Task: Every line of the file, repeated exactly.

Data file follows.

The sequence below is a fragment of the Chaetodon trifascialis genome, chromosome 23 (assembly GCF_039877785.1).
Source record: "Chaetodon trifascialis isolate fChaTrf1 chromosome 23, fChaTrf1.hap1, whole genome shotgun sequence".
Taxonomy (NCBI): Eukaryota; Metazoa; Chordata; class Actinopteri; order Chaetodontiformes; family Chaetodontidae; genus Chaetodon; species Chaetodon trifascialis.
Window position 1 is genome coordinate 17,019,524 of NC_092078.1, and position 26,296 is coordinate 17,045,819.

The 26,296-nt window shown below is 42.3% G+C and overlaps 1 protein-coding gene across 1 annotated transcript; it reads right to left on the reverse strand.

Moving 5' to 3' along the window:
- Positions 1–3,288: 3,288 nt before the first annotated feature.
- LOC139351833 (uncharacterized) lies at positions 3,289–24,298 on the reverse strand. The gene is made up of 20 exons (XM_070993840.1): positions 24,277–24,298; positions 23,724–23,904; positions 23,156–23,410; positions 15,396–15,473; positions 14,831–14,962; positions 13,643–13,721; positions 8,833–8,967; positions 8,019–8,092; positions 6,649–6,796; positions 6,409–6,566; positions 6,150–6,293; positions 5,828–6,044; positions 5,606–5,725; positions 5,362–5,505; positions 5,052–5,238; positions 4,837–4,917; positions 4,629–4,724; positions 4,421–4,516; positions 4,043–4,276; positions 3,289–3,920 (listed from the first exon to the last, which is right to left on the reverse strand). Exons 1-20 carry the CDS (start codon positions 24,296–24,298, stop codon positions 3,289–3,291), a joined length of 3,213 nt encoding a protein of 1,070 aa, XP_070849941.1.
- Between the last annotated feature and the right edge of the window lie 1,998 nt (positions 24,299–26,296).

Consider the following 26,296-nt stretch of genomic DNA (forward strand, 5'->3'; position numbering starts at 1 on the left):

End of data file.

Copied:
The sequence below is a fragment of the Chaetodon trifascialis genome, chromosome 23 (assembly GCF_039877785.1).
Source record: "Chaetodon trifascialis isolate fChaTrf1 chromosome 23, fChaTrf1.hap1, whole genome shotgun sequence".
Taxonomy (NCBI): Eukaryota; Metazoa; Chordata; class Actinopteri; order Chaetodontiformes; family Chaetodontidae; genus Chaetodon; species Chaetodon trifascialis.
Window position 1 is genome coordinate 17,019,524 of NC_092078.1, and position 26,296 is coordinate 17,045,819.

The 26,296-nt window shown below is 42.3% G+C and overlaps 1 protein-coding gene across 1 annotated transcript; it reads right to left on the reverse strand.

Moving 5' to 3' along the window:
- Positions 1–3,288: 3,288 nt before the first annotated feature.
- LOC139351833 (uncharacterized) lies at positions 3,289–24,298 on the reverse strand. The gene is made up of 20 exons (XM_070993840.1): positions 24,277–24,298; positions 23,724–23,904; positions 23,156–23,410; positions 15,396–15,473; positions 14,831–14,962; positions 13,643–13,721; positions 8,833–8,967; positions 8,019–8,092; positions 6,649–6,796; positions 6,409–6,566; positions 6,150–6,293; positions 5,828–6,044; positions 5,606–5,725; positions 5,362–5,505; positions 5,052–5,238; positions 4,837–4,917; positions 4,629–4,724; positions 4,421–4,516; positions 4,043–4,276; positions 3,289–3,920 (listed from the first exon to the last, which is right to left on the reverse strand). Exons 1-20 carry the CDS (start codon positions 24,296–24,298, stop codon positions 3,289–3,291), a joined length of 3,213 nt encoding a protein of 1,070 aa, XP_070849941.1.
- Between the last annotated feature and the right edge of the window lie 1,998 nt (positions 24,299–26,296).

Consider the following 26,296-nt stretch of genomic DNA (forward strand, 5'->3'; position numbering starts at 1 on the left):